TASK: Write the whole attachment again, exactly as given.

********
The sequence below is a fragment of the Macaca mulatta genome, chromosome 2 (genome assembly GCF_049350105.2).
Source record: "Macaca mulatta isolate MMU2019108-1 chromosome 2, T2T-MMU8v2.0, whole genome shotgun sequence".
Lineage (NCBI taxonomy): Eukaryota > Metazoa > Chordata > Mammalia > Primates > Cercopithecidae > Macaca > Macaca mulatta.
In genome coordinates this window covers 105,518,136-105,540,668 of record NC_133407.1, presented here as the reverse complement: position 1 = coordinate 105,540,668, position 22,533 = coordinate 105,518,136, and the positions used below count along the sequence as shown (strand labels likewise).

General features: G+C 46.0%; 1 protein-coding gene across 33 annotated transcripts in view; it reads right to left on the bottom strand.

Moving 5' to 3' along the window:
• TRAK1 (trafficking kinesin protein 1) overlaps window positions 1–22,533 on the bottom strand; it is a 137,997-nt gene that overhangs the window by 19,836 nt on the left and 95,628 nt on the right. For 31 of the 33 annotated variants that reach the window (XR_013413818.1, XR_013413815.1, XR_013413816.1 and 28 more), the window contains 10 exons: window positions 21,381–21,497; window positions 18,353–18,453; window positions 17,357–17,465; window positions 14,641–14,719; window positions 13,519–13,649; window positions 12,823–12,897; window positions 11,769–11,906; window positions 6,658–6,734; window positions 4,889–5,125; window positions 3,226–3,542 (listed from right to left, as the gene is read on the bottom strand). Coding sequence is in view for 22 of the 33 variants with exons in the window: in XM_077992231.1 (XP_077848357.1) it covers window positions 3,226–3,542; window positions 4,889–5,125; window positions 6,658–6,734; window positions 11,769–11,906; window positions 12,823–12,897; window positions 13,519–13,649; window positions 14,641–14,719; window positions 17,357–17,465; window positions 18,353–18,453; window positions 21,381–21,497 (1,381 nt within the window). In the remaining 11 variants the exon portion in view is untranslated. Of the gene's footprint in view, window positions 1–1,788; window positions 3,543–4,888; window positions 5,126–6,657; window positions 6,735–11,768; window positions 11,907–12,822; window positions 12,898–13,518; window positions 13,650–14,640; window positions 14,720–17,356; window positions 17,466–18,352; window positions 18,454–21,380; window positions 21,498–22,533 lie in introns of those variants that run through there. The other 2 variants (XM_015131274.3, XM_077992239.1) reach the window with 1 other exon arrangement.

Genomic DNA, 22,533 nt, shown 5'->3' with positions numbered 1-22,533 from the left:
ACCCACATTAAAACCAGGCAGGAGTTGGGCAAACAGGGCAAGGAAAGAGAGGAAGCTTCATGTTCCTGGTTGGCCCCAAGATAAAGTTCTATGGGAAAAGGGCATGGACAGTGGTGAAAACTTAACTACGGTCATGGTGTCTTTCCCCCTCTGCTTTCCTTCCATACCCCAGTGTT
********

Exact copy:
The sequence below is a fragment of the Macaca mulatta genome, chromosome 2 (genome assembly GCF_049350105.2).
Source record: "Macaca mulatta isolate MMU2019108-1 chromosome 2, T2T-MMU8v2.0, whole genome shotgun sequence".
Lineage (NCBI taxonomy): Eukaryota > Metazoa > Chordata > Mammalia > Primates > Cercopithecidae > Macaca > Macaca mulatta.
In genome coordinates this window covers 105,518,136-105,540,668 of record NC_133407.1, presented here as the reverse complement: position 1 = coordinate 105,540,668, position 22,533 = coordinate 105,518,136, and the positions used below count along the sequence as shown (strand labels likewise).

General features: G+C 46.0%; 1 protein-coding gene across 33 annotated transcripts in view; it reads right to left on the bottom strand.

Moving 5' to 3' along the window:
• TRAK1 (trafficking kinesin protein 1) overlaps window positions 1–22,533 on the bottom strand; it is a 137,997-nt gene that overhangs the window by 19,836 nt on the left and 95,628 nt on the right. For 31 of the 33 annotated variants that reach the window (XR_013413818.1, XR_013413815.1, XR_013413816.1 and 28 more), the window contains 10 exons: window positions 21,381–21,497; window positions 18,353–18,453; window positions 17,357–17,465; window positions 14,641–14,719; window positions 13,519–13,649; window positions 12,823–12,897; window positions 11,769–11,906; window positions 6,658–6,734; window positions 4,889–5,125; window positions 3,226–3,542 (listed from right to left, as the gene is read on the bottom strand). Coding sequence is in view for 22 of the 33 variants with exons in the window: in XM_077992231.1 (XP_077848357.1) it covers window positions 3,226–3,542; window positions 4,889–5,125; window positions 6,658–6,734; window positions 11,769–11,906; window positions 12,823–12,897; window positions 13,519–13,649; window positions 14,641–14,719; window positions 17,357–17,465; window positions 18,353–18,453; window positions 21,381–21,497 (1,381 nt within the window). In the remaining 11 variants the exon portion in view is untranslated. Of the gene's footprint in view, window positions 1–1,788; window positions 3,543–4,888; window positions 5,126–6,657; window positions 6,735–11,768; window positions 11,907–12,822; window positions 12,898–13,518; window positions 13,650–14,640; window positions 14,720–17,356; window positions 17,466–18,352; window positions 18,454–21,380; window positions 21,498–22,533 lie in introns of those variants that run through there. The other 2 variants (XM_015131274.3, XM_077992239.1) reach the window with 1 other exon arrangement.

Genomic DNA, 22,533 nt, shown 5'->3' with positions numbered 1-22,533 from the left:
ACCCACATTAAAACCAGGCAGGAGTTGGGCAAACAGGGCAAGGAAAGAGAGGAAGCTTCATGTTCCTGGTTGGCCCCAAGATAAAGTTCTATGGGAAAAGGGCATGGACAGTGGTGAAAACTTAACTACGGTCATGGTGTCTTTCCCCCTCTGCTTTCCTTCCATACCCCAGTGTT